WASHINGTON –— The Justice Department today announced that former Wilson County, Tenn. corrections officers Gary Hale, John McKinney, and William Westmoreland were sentenced on charges relating to violations of the civil rights of inmates at the Wilson County Jail in Lebanon, Tenn. Hale was sentenced to nine years imprisonment and two years supervised release; Westmoreland was sentenced to three years probation, six months of which is home detention; and McKinney was sentenced to two years probation
“These defendants violated the public’s trust and broke faith with the proud history of integrity and professionalism in law enforcement,” said Wan J. Kim, Assistant Attorney General for the Civil Rights Division. “As today’s sentencing demonstrates, the Justice Department will vigorously prosecute and hold accountable anyone who violates a position of trust by mistreating those entrusted to their custody.”
Hale, McKinney and Westmoreland all pleaded guilty to federal crimes relating to their duties as corrections officers on the night shift of the Wilson County Jail (“Jail”) during 2001-03. Hale pleaded guilty on Dec. 28, 2005, to participating in a conspiracy to violate the civil rights of inmates at the Jail by assaulting and depriving them of medical care during 2001-2003, including the events that resulted in the death of detainee Walter Kuntz in January 2003. McKinney pleaded guilty on April 9, 2004, to the felony charge of misprision of a felony for failing to report a September 2002 assault by other guards at the Jail, and Westmoreland pleaded guilty on Nov. 13, 2003, to participating in July 2001 assault with other guards on a Jail inmate.
Three other former Wilson County corrections officers – Travis Bradley, Brian Ferrell, and Christopher McCathern – have been sentenced after pleading guilty to felony charges relating to violations of the civil rights of inmates at the Wilson County Jail. In addition, two former Wilson County corrections officers – Tommy Shane Conatser and Patrick Marlowe – were convicted at trial in January 2006 for their roles. Marlowe also was convicted of six additional civil rights violations for assaulting or denying inmates medical care, including the assaults and denial of medical care that resulted in the death of Walter Kuntz. Conatser was sentenced on May 12, 2006, to 70 months imprisonment and two-years of supervised release. Marlowe is scheduled to be sentenced on July 6, 2006.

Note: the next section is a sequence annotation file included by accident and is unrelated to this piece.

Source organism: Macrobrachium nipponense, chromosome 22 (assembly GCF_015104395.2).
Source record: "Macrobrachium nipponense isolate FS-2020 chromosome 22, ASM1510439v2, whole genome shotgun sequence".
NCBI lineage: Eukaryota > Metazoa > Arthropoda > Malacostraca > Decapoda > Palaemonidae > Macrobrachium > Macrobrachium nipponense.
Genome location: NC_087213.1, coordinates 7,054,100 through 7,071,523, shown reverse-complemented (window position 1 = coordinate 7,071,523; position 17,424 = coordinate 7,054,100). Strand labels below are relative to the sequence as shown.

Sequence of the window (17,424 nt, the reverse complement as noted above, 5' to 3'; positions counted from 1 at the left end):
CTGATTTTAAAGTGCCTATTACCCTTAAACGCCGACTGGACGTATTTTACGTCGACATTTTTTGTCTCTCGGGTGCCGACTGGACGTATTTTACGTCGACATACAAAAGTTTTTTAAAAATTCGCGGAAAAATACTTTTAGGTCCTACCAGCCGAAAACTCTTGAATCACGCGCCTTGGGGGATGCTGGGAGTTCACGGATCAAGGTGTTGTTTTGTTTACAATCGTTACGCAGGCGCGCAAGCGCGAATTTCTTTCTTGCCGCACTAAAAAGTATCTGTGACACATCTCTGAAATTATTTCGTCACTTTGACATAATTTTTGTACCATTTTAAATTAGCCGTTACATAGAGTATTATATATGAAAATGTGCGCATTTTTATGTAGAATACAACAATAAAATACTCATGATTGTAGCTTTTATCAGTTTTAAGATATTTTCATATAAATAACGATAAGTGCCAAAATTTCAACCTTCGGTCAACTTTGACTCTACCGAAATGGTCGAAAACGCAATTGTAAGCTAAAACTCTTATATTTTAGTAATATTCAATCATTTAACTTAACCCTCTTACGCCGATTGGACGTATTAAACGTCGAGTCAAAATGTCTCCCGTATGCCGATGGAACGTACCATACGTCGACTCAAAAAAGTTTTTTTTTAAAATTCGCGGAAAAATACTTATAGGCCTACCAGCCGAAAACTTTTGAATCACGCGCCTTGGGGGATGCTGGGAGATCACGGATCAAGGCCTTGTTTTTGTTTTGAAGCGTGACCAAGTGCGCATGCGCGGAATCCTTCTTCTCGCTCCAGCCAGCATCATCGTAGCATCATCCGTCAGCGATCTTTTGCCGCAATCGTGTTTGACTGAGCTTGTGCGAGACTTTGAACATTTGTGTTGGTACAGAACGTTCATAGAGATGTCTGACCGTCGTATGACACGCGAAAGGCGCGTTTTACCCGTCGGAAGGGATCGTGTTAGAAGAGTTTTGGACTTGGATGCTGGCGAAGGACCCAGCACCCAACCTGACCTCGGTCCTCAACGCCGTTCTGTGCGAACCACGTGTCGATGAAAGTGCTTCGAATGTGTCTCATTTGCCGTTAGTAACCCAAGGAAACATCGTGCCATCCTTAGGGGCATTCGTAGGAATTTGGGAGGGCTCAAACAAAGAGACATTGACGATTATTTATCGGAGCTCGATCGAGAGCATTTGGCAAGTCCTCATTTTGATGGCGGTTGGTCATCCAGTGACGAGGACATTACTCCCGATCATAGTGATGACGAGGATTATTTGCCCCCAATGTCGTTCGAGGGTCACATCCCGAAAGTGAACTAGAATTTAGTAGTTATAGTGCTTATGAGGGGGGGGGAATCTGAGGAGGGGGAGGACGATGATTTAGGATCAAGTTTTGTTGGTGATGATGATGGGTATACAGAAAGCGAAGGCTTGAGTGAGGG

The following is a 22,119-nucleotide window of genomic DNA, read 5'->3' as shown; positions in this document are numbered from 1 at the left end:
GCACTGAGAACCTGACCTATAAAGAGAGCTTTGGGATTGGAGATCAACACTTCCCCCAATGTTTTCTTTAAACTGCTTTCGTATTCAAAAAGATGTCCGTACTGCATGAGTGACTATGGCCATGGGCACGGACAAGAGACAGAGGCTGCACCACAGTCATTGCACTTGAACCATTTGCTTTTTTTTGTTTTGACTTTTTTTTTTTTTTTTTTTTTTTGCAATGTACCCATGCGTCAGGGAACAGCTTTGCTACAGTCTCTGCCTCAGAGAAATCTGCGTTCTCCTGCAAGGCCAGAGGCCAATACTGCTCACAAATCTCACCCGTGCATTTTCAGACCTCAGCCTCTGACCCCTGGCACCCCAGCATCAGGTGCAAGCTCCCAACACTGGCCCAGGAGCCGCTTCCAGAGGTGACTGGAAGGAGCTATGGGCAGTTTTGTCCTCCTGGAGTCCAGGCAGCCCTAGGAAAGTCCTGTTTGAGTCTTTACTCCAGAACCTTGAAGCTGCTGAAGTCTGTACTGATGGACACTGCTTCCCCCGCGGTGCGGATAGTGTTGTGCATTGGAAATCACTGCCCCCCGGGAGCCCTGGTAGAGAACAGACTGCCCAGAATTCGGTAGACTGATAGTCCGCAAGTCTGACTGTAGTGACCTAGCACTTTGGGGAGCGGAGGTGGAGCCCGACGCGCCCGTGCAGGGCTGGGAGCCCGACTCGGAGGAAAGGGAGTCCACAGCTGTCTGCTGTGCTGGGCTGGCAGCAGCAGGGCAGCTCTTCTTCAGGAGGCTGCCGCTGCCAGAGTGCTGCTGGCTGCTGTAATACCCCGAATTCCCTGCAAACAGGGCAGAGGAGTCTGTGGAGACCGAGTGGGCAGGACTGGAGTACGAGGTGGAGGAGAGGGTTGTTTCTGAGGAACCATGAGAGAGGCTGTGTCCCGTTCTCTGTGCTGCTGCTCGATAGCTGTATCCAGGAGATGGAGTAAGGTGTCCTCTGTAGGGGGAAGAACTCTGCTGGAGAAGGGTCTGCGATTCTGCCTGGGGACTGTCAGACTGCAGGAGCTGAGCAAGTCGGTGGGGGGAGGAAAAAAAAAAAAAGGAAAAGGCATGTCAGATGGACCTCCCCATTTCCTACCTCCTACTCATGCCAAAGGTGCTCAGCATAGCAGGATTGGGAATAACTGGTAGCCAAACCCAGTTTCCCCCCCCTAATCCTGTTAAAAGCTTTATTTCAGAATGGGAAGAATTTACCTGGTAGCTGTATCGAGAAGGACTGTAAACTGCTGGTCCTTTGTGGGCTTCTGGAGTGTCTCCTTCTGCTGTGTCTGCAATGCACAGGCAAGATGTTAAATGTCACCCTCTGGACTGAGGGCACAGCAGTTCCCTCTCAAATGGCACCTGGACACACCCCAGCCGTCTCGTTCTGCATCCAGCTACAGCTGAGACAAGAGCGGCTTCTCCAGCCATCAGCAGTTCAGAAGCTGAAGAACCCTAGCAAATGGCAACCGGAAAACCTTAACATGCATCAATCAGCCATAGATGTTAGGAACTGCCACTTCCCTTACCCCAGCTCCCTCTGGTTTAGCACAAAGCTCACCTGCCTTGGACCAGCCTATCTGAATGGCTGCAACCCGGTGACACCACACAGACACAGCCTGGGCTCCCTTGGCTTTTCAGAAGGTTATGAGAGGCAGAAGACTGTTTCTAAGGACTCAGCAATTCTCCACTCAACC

In announcing the sentencing, Assistant Attorney General Kim commended Middle District of Tennessee U.S. Attorney Jim Vines and his office, the Criminal Section of the Civil Rights Division; My Harrison, Special Agent in Charge of the Memphis Field Office of the Federal Bureau of Investigation; the Tennessee Bureau of Investigation; and the District Attorney General’s Office for the Fifteenth Judicial District, for their involvement in this investigation and prosecution of alleged civil rights violations at the Wilson County Jail.
The Civil Rights Division is committed to the vigorous enforcement of every federal criminal civil rights statute, such as those laws that prohibit the willful use of excessive force or other acts of misconduct by law enforcement officials. In fact, since FY 2001, the Division has convicted 30 percent more defendants in official misconduct prosecutions than in the preceding five fiscal years.